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BioMed Central Psychiatry conducted a study of 120 women who were survivors of human trafficking in Moldova. The study consisted of interviews of the victims' past experiences with domestic abuse, trafficking, psychiatric conditions, and perceived social stressors.
Of the 120 women interviewed, about one quarter had a secondary or greater education and about half were unemployed prior to being trafficked. 80 percent of them reported childhood abuse and half were diagnosed with a mental illness.
The most common mental disorders diagnosed were post-traumatic stress disorder (PTSD) and depressive or anxiety disorders.
The study found that three things were found to be the greatest predictors of mental illness post-trafficking. Childhood sexual abuse and the length of exposure to trafficking were important factors as was social support and life stress after the trauma.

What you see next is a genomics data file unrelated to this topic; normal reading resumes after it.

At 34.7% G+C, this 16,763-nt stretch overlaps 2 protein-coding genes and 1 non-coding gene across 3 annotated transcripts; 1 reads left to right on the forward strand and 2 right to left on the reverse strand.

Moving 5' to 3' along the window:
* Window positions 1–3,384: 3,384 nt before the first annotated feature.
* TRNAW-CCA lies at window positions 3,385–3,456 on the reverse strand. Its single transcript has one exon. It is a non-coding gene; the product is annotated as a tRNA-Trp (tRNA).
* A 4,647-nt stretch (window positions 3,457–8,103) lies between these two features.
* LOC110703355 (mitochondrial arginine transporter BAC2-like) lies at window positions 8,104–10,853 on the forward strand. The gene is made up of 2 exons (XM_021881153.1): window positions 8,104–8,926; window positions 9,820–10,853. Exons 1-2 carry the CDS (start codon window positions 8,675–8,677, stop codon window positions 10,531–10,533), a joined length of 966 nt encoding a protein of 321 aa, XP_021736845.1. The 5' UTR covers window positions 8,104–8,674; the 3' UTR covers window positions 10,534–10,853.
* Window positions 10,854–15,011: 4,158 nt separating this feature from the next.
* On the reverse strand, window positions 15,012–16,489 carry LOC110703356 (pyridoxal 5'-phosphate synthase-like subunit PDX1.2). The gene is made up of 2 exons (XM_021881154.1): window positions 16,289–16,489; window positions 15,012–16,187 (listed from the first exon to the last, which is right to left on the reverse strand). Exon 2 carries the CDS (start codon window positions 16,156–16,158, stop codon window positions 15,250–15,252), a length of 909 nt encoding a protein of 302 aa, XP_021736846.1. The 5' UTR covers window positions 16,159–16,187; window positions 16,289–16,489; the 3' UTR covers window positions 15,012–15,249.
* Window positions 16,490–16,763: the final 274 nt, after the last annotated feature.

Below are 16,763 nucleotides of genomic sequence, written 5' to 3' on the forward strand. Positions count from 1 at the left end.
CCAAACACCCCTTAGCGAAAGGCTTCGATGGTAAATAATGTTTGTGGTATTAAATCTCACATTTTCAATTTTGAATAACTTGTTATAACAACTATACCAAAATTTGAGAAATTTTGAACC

Post-trauma factors such as social support and life stressors (socio-economic conditions, family interactions, social support, etc.) were unexpectedly significant to researchers in regards to the recovery from trauma. This indicated that awareness, advocacy, policy and education are clear needs in regards to human trafficking. The study's authors say that follow up care and treatment usually follows the amount of awareness and education the culture has.
Source: Abas, M.; et al. (2013). Risk factor for mental disorders in women survivors of human trafficking: a historical cohort study. BMC Psychiatry 13:204
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